- Wider angle lens than the competition
- Good capacity
- HDMI output
- Three shooting modes
- Blue/green cast to indoor shots
- Movies can be very bright
Following the release of the Kodak Zi6 (Vado HD. Sized similarly to the Flip camcorder, the Vado HD offers more shooting options and storage than the Flip camera, includes a replaceable proprietary battery, bears a larger LCD display, and shoots wider than either the MinoHD or Zi6. While these are attractive features, the quality of the camera’s videos is variable.) and Pure Digital’s Flip MinoHD ( ) comes another pocketable 720p HD camcorder, Creative Labs’
Similarities and differences
Like other pocket camcorders, the Vado HD lacks image stabilization and an optical zoom (it has a 2x digital zoom) and offers no control over white- or color balance. It has 8GB of flash memory and a proprietary removable battery. Like other pocket camcorders it features a single record button and a four-position switch for zooming, adjusting volume, and navigating from one saved clip to another. It also has Play/Pause and Delete buttons on the back of the camera. The 2-inch (measured diagonally) LCD serves as both the viewfinder and the playback screen. The Vado bears a USB connector at the bottom of the camera, a microphone in the front, and a speaker in the back. It includes not only the expected composite video port for connecting the camera to a TV, but also an HDMI port—a feature unique to the Vado. (The HDMI cable is included, but a composite cable isn’t.)
Like the Flip camcorders, the Vado’s editing software is planted directly on the camera—plug in the camera and install it on your Windows PC. That’s right, Windows PC. Regrettably, unlike with Pure Digital’s FlipShare software, the Vado’s Creative Vado Central editing and sharing software is for Windows only. Given that Mac users will invariably employ iMovie to edit their video, this isn’t a terrible loss. Note, however, that in order to use the Vado HD on a Mac you need to install the free Perian QuickTime plug-in, as the Vado’s native encoding format isn’t compatible with QuickTime.
The Vado HD supports three shooting modes—HD Plus, HD, and standard definition video. Unlike the Kodak Zi6, whose HD60 enhanced HD mode shoots 1,280 by 720 video at 60 frames per second, the Vado’s HD Plus simply shoots 720p video at a standard 30fps, but at a higher data rate—around 8.4 Mbps. In standard HD mode the data rate is about half that. Higher data rates generally result in better looking video and the Vado’s HD Plus does look better than regular HD. Impressive though this may seem, it’s worth noting that while the MinoHD has a single shooting mode, it shoots HD video at almost 10.5 Mbps. Creative claims you can shoot up to two hours of HD Plus footage, four hours of HD video, and eight hours of footage in standard definition mode.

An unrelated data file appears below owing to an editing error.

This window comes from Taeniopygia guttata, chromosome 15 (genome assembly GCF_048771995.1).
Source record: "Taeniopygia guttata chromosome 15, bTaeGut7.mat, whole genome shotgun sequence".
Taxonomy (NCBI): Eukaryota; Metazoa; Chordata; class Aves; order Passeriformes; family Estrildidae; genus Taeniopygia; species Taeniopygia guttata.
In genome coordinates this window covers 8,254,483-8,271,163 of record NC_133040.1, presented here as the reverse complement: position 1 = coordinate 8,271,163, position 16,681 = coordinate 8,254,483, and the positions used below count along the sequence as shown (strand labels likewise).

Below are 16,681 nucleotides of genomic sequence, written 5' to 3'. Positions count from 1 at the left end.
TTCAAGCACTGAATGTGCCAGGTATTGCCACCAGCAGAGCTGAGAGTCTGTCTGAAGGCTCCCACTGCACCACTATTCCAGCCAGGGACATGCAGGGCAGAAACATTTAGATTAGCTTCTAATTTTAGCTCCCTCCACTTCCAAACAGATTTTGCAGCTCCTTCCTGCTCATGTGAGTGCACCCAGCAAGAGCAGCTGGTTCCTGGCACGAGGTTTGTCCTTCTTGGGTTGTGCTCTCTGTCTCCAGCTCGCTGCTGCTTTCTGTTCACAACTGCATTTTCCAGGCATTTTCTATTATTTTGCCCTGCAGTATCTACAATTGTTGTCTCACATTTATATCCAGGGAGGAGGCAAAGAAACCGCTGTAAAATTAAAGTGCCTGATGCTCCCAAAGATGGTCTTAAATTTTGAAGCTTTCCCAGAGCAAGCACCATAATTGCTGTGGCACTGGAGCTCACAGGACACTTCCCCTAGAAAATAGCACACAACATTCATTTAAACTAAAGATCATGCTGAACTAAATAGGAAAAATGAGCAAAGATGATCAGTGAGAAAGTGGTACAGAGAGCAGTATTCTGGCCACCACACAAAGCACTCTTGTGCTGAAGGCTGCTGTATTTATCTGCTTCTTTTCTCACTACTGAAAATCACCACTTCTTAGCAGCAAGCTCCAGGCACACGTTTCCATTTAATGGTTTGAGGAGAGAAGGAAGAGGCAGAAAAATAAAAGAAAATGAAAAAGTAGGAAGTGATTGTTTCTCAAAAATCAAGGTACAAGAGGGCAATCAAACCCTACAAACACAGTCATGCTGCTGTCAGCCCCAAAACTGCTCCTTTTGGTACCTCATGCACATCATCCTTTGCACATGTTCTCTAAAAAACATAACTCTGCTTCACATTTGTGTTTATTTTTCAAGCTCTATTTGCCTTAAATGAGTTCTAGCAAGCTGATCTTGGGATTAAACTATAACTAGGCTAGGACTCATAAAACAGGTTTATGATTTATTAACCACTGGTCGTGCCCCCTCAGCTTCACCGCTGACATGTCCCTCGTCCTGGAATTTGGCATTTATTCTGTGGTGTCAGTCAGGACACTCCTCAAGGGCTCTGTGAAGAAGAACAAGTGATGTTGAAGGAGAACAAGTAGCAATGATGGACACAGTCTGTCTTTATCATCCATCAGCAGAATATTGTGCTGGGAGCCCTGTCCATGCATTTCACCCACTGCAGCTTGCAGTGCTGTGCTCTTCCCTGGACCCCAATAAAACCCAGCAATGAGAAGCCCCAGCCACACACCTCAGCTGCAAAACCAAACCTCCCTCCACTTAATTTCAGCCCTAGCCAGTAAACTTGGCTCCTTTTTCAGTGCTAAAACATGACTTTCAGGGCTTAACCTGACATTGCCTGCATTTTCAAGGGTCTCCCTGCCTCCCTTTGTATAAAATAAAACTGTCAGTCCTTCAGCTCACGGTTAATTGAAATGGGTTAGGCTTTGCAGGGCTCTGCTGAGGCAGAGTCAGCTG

The look and sound
The first thing that strikes you when comparing video shot with the Vado HD and Kodak Zi6 and Flip MinoHD is the Vado’s wider angle lens. From the same distance, you’ll get more in the frame with the Vado. This could come in handy when shooting in tight quarters but also may force you to get closer to your subject than they’re comfortable with so you can avoid using the zoom.
The next thing you notice is that the Vado’s video is very bright. If you’re shooting near a bright light source—a window or outdoors under direct sunlight, for example—light colored objects tend to get blown out, particularly if there are dark objects in the frame. Without a lot of direct sunlight, the video looks reasonably good for a pocket camcorder.
Shooting under indoor lighting is always a challenge for these small camcorders and the Vado is no exception. This camera tends toward cooler tones (blue and greens) when shooting indoors under artificial light. It’s not unusual to see the edges of the frame tinted light green when they should be a dim white. I appreciate the advantage of a blue tendency making subjects shot under indoor lighting look more natural, but the Vado goes too far.
The 2X digital zoom produces pretty much what you’d expect from a pocket camcorder’s digital zoom—fairly blocky video that gets worse as you move the camera. It’s there if you need it. You just hope you won’t need it very often.
The Vado’s mono microphone is about as sensitive as the one found on the Flip MinoHD. The Kodak Zi6’s mic is far more sensitive than either the Vado or Flip’s microphone.
Macworld’s buying advice
Every high-definition pocket camcorder, including the Vado HD, has its quirks and charms. Among the Vado’s quirks are its too bright video and too cool tone. Its charms include good capacity, three shooting modes, wider angle lens, and HDMI output. At a retail price of around $215 it’s the most expensive pocket camcorder in its class (Amazon.com sells the Flip MinoHD for around $206 and the Kodak Zi6 for $150 without SD media). If I were on a tight budget, I’d go with the Kodak Zi6 as it provides reasonable flexibility at a good price. If money is less of an object and you can manage it, it’s worth your while to lay hands on each camera, shoot a little video, and see which best fits your needs.
[Senior editor Christopher Breen is author of The iPhone Pocket Guide, third edition and The iPod and iTunes Pocket Guide, fourth edition (Peachpit Press, 2008).]